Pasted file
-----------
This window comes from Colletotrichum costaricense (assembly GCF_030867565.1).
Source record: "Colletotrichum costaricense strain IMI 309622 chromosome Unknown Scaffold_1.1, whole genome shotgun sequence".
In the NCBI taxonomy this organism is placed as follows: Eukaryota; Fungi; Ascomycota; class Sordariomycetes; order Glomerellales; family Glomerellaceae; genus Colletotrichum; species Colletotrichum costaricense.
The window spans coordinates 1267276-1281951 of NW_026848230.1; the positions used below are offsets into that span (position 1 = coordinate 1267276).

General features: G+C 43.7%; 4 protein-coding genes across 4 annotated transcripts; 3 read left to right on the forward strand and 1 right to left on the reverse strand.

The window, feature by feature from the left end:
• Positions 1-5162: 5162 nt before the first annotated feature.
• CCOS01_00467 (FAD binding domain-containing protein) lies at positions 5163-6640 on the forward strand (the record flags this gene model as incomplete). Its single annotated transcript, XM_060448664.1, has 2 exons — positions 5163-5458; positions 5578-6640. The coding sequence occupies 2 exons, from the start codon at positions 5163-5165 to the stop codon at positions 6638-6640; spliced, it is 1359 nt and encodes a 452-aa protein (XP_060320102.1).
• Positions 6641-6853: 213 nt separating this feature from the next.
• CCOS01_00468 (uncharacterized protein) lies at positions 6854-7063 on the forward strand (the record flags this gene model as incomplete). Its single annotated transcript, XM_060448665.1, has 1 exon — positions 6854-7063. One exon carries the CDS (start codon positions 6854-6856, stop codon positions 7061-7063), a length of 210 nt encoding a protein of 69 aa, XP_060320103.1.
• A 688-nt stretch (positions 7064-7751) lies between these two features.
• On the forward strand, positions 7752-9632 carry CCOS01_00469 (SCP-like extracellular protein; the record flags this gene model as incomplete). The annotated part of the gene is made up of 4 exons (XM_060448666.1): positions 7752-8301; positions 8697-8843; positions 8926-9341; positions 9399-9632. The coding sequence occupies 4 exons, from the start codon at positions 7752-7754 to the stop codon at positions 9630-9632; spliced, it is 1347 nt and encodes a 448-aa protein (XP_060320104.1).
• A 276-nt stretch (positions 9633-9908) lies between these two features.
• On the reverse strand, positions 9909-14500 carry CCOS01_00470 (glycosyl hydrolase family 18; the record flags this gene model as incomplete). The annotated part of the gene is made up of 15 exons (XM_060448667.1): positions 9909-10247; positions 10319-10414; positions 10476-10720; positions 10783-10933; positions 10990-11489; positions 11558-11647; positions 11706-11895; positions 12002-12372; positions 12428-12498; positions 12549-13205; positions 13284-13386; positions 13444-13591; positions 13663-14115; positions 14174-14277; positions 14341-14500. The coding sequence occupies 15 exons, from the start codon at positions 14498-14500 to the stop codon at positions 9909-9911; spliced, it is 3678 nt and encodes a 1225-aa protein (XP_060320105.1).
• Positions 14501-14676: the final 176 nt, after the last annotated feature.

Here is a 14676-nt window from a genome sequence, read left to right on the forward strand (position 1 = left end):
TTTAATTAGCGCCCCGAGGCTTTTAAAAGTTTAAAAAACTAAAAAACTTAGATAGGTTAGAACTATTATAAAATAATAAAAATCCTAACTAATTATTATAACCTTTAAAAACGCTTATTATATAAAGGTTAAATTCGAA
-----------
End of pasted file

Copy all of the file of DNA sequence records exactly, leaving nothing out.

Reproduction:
This window comes from Colletotrichum costaricense (assembly GCF_030867565.1).
Source record: "Colletotrichum costaricense strain IMI 309622 chromosome Unknown Scaffold_1.1, whole genome shotgun sequence".
In the NCBI taxonomy this organism is placed as follows: Eukaryota; Fungi; Ascomycota; class Sordariomycetes; order Glomerellales; family Glomerellaceae; genus Colletotrichum; species Colletotrichum costaricense.
The window spans coordinates 1267276-1281951 of NW_026848230.1; the positions used below are offsets into that span (position 1 = coordinate 1267276).

General features: G+C 43.7%; 4 protein-coding genes across 4 annotated transcripts; 3 read left to right on the forward strand and 1 right to left on the reverse strand.

The window, feature by feature from the left end:
• Positions 1-5162: 5162 nt before the first annotated feature.
• CCOS01_00467 (FAD binding domain-containing protein) lies at positions 5163-6640 on the forward strand (the record flags this gene model as incomplete). Its single annotated transcript, XM_060448664.1, has 2 exons — positions 5163-5458; positions 5578-6640. The coding sequence occupies 2 exons, from the start codon at positions 5163-5165 to the stop codon at positions 6638-6640; spliced, it is 1359 nt and encodes a 452-aa protein (XP_060320102.1).
• Positions 6641-6853: 213 nt separating this feature from the next.
• CCOS01_00468 (uncharacterized protein) lies at positions 6854-7063 on the forward strand (the record flags this gene model as incomplete). Its single annotated transcript, XM_060448665.1, has 1 exon — positions 6854-7063. One exon carries the CDS (start codon positions 6854-6856, stop codon positions 7061-7063), a length of 210 nt encoding a protein of 69 aa, XP_060320103.1.
• A 688-nt stretch (positions 7064-7751) lies between these two features.
• On the forward strand, positions 7752-9632 carry CCOS01_00469 (SCP-like extracellular protein; the record flags this gene model as incomplete). The annotated part of the gene is made up of 4 exons (XM_060448666.1): positions 7752-8301; positions 8697-8843; positions 8926-9341; positions 9399-9632. The coding sequence occupies 4 exons, from the start codon at positions 7752-7754 to the stop codon at positions 9630-9632; spliced, it is 1347 nt and encodes a 448-aa protein (XP_060320104.1).
• A 276-nt stretch (positions 9633-9908) lies between these two features.
• On the reverse strand, positions 9909-14500 carry CCOS01_00470 (glycosyl hydrolase family 18; the record flags this gene model as incomplete). The annotated part of the gene is made up of 15 exons (XM_060448667.1): positions 9909-10247; positions 10319-10414; positions 10476-10720; positions 10783-10933; positions 10990-11489; positions 11558-11647; positions 11706-11895; positions 12002-12372; positions 12428-12498; positions 12549-13205; positions 13284-13386; positions 13444-13591; positions 13663-14115; positions 14174-14277; positions 14341-14500. The coding sequence occupies 15 exons, from the start codon at positions 14498-14500 to the stop codon at positions 9909-9911; spliced, it is 3678 nt and encodes a 1225-aa protein (XP_060320105.1).
• Positions 14501-14676: the final 176 nt, after the last annotated feature.

Here is a 14676-nt window from a genome sequence, read left to right on the forward strand (position 1 = left end):
TTTAATTAGCGCCCCGAGGCTTTTAAAAGTTTAAAAAACTAAAAAACTTAGATAGGTTAGAACTATTATAAAATAATAAAAATCCTAACTAATTATTATAACCTTTAAAAACGCTTATTATATAAAGGTTAAATTCGAA